H. Rah1, D.J. Maggs2; T. Blankenship3; L.A. Lyons1
Naturally occurring inherited retinal degeneration has been recognized in humans, dogs, cats, and rodents. An early-onset retinal degeneration (15 weeks of age) has been noted in Persian cats, but only end-stage of the disease has been described with suggested autosomal recessive condition. Our objective was to further characterize the inheritance, clinical, histologic, and genetic features of this disease.
Twenty-one kittens from 5 litters were bred from mating homozygous affected to heterozygous carriers. Out of total offspring, 52% (11/21) were affected and 43% (9/21) were phenotypically normal carriers. One was lost during study. Thirteen were males with 7 affected (54%) and 8 were females with 4 affected (50%) suggesting no sex bias in disease transmission. Kittens were examined weekly from 2 weeks (eye-opening) to 16 weeks of age. Ophthalmic examination and neuro-ophthalmic examinations were performed to assess vision sight of animals. Extent and speed of pupillary light reflexes were diminished in affected cats by 2-3 weeks of age and decreased further with age. Dazzle reflex was lost in affected animals by 3 weeks. Retinal vascular attenuation was first suspected at 4 weeks. Horizontal pupil diameter was greater in affected cats (7 mm) than in normal phenotype cats (4 mm) at 5 weeks. Altered tapetal reflectivity was first observed at 6 weeks of age and was generalized by 9 weeks. At 15 weeks, marked generalized retinal degeneration was seen in all affected cats. Behavioral testing confirmed total blindness in affected individuals by 16 weeks. Eight enucleated globes from 2 affected and age-matched carriers were assessed histologically. Histological examinations suggest that photoreceptors were present and quickly degenerated between 3-15 weeks. Eleven genes (RPE65, RHO, PDE6B, PDE6A, RDS, RP1, CRX, CRB1, RGPRIP1, GUCY2D and TULP1) that is responsible for inherited blindness in other mammalian species are candidate genes for Persian PRA. Particular regions of six candidate genes (RPE65, RHO, PDE6B, PDE6A, RDS, RP1) with known mutations causing inheritable retinopathies in other species have been examined. Sixteen mutations that are identified mutations in the six genes in other species were scanned for causative mutation in affected Persians. None of these mutations were not found in our Persian cats. One missense mutation was identified in RP1; however, the mutation did not segregate with disease phenotype. Linkage mapping was performed on the pedigree with microsatellite markers to implicate a candidate gene by showing linkage or to exclude a candidate gene by showing negative linkage. Twenty microsatellite markers were evaluated for linkage with the disease phenotype. To date, linkage analyses have been inconclusive.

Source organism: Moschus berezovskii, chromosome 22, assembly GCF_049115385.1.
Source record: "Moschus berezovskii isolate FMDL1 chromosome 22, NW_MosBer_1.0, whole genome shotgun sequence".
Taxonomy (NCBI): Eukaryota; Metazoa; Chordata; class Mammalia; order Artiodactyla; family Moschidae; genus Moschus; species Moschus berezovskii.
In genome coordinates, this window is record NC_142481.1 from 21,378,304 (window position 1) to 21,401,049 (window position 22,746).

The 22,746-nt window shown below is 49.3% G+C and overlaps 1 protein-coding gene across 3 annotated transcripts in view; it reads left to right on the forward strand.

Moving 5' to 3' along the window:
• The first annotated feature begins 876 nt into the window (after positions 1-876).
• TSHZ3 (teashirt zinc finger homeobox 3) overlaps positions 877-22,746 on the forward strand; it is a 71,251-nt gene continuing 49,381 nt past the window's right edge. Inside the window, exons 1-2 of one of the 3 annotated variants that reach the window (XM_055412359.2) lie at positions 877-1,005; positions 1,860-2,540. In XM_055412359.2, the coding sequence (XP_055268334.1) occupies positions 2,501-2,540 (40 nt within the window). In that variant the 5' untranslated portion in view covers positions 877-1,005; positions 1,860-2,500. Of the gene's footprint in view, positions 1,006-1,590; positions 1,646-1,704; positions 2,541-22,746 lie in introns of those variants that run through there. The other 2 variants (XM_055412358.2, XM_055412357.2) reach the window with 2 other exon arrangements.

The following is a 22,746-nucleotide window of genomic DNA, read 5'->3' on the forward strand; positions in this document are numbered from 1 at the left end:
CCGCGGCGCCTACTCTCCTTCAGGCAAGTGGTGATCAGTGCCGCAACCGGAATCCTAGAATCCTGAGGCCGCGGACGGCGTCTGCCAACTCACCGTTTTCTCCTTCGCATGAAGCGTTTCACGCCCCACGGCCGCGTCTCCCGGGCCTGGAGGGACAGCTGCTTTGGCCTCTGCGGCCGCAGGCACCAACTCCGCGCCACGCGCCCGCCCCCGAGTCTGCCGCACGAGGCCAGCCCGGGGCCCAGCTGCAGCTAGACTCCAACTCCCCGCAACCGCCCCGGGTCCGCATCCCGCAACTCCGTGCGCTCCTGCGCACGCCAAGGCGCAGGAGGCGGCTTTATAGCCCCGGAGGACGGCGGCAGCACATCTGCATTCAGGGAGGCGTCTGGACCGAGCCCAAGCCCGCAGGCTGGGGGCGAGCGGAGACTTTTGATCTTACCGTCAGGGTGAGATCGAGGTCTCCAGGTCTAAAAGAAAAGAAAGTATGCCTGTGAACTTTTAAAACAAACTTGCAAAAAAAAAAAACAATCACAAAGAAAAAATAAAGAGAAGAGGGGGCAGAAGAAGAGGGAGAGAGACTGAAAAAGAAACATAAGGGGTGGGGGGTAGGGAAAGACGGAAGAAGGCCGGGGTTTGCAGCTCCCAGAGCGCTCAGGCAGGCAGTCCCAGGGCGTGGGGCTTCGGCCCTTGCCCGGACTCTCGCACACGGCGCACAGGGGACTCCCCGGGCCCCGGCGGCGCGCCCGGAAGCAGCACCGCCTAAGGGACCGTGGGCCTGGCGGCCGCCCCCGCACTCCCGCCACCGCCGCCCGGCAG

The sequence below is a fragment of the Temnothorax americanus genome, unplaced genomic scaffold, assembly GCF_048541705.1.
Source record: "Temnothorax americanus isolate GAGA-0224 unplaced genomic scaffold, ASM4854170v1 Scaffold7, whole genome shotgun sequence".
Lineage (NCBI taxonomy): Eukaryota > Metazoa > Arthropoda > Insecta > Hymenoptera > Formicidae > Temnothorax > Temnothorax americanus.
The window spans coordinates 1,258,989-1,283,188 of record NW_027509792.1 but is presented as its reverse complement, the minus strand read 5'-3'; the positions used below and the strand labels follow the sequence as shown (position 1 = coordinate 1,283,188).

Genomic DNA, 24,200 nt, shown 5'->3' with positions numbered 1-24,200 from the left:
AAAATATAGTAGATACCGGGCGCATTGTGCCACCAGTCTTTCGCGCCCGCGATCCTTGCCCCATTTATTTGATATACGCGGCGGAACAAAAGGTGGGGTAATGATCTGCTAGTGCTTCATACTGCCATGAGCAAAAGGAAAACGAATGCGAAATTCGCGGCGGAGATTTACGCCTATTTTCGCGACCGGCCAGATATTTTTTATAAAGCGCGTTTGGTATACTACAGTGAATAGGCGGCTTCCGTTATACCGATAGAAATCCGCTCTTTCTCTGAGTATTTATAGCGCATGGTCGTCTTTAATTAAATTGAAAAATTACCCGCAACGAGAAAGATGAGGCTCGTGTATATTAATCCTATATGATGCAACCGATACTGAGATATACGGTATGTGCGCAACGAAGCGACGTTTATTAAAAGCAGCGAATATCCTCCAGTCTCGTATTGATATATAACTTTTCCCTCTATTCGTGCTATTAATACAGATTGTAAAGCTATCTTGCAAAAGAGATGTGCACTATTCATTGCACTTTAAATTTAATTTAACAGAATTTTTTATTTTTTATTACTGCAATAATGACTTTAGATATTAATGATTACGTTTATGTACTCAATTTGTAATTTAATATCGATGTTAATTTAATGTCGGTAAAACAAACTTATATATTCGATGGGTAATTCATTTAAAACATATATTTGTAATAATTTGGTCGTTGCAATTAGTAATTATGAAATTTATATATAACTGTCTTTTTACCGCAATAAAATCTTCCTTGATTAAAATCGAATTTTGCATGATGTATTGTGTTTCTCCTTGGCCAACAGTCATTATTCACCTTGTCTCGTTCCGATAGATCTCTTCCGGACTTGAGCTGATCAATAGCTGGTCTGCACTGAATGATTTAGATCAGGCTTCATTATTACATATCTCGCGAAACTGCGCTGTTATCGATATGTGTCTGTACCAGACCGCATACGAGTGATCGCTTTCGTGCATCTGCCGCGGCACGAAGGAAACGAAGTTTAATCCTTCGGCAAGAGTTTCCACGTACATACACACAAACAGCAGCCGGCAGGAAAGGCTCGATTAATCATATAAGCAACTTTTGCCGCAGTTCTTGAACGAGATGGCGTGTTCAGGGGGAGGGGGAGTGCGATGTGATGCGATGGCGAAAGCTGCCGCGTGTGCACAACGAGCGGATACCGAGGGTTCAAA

We have described an autosomal recessive, rod cone dysplasia of Persian cats. Clinical and histologic evidence confirms that disease is present before 3 weeks of age. This evidence may be referred for diagnosis of early onset retinal degeneration in Persian or related breed.